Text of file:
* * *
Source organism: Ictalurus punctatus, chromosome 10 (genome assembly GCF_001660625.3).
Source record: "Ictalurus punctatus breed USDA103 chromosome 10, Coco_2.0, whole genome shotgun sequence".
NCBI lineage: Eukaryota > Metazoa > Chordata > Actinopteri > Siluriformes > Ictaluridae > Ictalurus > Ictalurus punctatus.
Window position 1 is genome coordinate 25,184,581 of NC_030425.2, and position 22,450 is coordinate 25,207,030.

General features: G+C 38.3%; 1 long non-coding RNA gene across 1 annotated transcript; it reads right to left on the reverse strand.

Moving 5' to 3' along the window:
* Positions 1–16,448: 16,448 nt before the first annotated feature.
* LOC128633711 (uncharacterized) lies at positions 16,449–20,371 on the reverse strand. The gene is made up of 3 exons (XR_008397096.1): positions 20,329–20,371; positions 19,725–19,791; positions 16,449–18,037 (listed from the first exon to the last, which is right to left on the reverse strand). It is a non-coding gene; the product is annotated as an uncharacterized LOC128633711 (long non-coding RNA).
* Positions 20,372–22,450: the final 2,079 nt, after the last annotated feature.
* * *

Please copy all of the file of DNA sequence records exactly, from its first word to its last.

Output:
Source organism: Ictalurus punctatus, chromosome 10 (genome assembly GCF_001660625.3).
Source record: "Ictalurus punctatus breed USDA103 chromosome 10, Coco_2.0, whole genome shotgun sequence".
NCBI lineage: Eukaryota > Metazoa > Chordata > Actinopteri > Siluriformes > Ictaluridae > Ictalurus > Ictalurus punctatus.
Window position 1 is genome coordinate 25,184,581 of NC_030425.2, and position 22,450 is coordinate 25,207,030.

General features: G+C 38.3%; 1 long non-coding RNA gene across 1 annotated transcript; it reads right to left on the reverse strand.

Moving 5' to 3' along the window:
* Positions 1–16,448: 16,448 nt before the first annotated feature.
* LOC128633711 (uncharacterized) lies at positions 16,449–20,371 on the reverse strand. The gene is made up of 3 exons (XR_008397096.1): positions 20,329–20,371; positions 19,725–19,791; positions 16,449–18,037 (listed from the first exon to the last, which is right to left on the reverse strand). It is a non-coding gene; the product is annotated as an uncharacterized LOC128633711 (long non-coding RNA).
* Positions 20,372–22,450: the final 2,079 nt, after the last annotated feature.